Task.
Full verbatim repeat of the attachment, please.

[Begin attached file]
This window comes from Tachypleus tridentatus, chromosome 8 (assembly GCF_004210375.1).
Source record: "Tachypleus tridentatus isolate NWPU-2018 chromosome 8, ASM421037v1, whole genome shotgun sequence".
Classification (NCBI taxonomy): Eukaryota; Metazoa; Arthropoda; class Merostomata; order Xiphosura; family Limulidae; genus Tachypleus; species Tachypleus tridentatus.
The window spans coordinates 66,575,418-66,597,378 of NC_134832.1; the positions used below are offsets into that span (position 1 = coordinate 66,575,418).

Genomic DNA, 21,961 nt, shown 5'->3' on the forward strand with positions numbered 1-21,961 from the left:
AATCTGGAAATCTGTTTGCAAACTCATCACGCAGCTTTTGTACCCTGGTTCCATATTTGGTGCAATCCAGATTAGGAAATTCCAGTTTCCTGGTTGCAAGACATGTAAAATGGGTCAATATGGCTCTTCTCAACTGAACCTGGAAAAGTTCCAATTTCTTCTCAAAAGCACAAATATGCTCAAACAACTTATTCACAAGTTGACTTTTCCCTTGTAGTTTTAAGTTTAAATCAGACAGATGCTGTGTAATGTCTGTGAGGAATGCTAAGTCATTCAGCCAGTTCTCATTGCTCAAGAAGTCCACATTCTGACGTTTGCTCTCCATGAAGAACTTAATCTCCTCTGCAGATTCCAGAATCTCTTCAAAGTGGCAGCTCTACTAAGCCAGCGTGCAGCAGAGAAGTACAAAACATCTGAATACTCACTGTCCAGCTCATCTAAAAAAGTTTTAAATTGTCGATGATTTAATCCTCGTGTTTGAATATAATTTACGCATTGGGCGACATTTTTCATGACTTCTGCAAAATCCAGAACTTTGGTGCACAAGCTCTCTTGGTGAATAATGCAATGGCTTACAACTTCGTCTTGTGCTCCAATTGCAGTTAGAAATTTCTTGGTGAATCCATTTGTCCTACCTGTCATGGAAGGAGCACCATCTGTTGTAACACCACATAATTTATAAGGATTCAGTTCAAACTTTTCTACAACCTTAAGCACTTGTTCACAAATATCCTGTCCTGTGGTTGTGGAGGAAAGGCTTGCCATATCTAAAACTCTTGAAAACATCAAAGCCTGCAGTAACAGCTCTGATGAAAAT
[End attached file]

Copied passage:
This window comes from Tachypleus tridentatus, chromosome 8 (assembly GCF_004210375.1).
Source record: "Tachypleus tridentatus isolate NWPU-2018 chromosome 8, ASM421037v1, whole genome shotgun sequence".
Classification (NCBI taxonomy): Eukaryota; Metazoa; Arthropoda; class Merostomata; order Xiphosura; family Limulidae; genus Tachypleus; species Tachypleus tridentatus.
The window spans coordinates 66,575,418-66,597,378 of NC_134832.1; the positions used below are offsets into that span (position 1 = coordinate 66,575,418).

Genomic DNA, 21,961 nt, shown 5'->3' on the forward strand with positions numbered 1-21,961 from the left:
AATCTGGAAATCTGTTTGCAAACTCATCACGCAGCTTTTGTACCCTGGTTCCATATTTGGTGCAATCCAGATTAGGAAATTCCAGTTTCCTGGTTGCAAGACATGTAAAATGGGTCAATATGGCTCTTCTCAACTGAACCTGGAAAAGTTCCAATTTCTTCTCAAAAGCACAAATATGCTCAAACAACTTATTCACAAGTTGACTTTTCCCTTGTAGTTTTAAGTTTAAATCAGACAGATGCTGTGTAATGTCTGTGAGGAATGCTAAGTCATTCAGCCAGTTCTCATTGCTCAAGAAGTCCACATTCTGACGTTTGCTCTCCATGAAGAACTTAATCTCCTCTGCAGATTCCAGAATCTCTTCAAAGTGGCAGCTCTACTAAGCCAGCGTGCAGCAGAGAAGTACAAAACATCTGAATACTCACTGTCCAGCTCATCTAAAAAAGTTTTAAATTGTCGATGATTTAATCCTCGTGTTTGAATATAATTTACGCATTGGGCGACATTTTTCATGACTTCTGCAAAATCCAGAACTTTGGTGCACAAGCTCTCTTGGTGAATAATGCAATGGCTTACAACTTCGTCTTGTGCTCCAATTGCAGTTAGAAATTTCTTGGTGAATCCATTTGTCCTACCTGTCATGGAAGGAGCACCATCTGTTGTAACACCACATAATTTATAAGGATTCAGTTCAAACTTTTCTACAACCTTAAGCACTTGTTCACAAATATCCTGTCCTGTGGTTGTGGAGGAAAGGCTTGCCATATCTAAAACTCTTGAAAACATCAAAGCCTGCAGTAACAGCTCTGATGAAAAT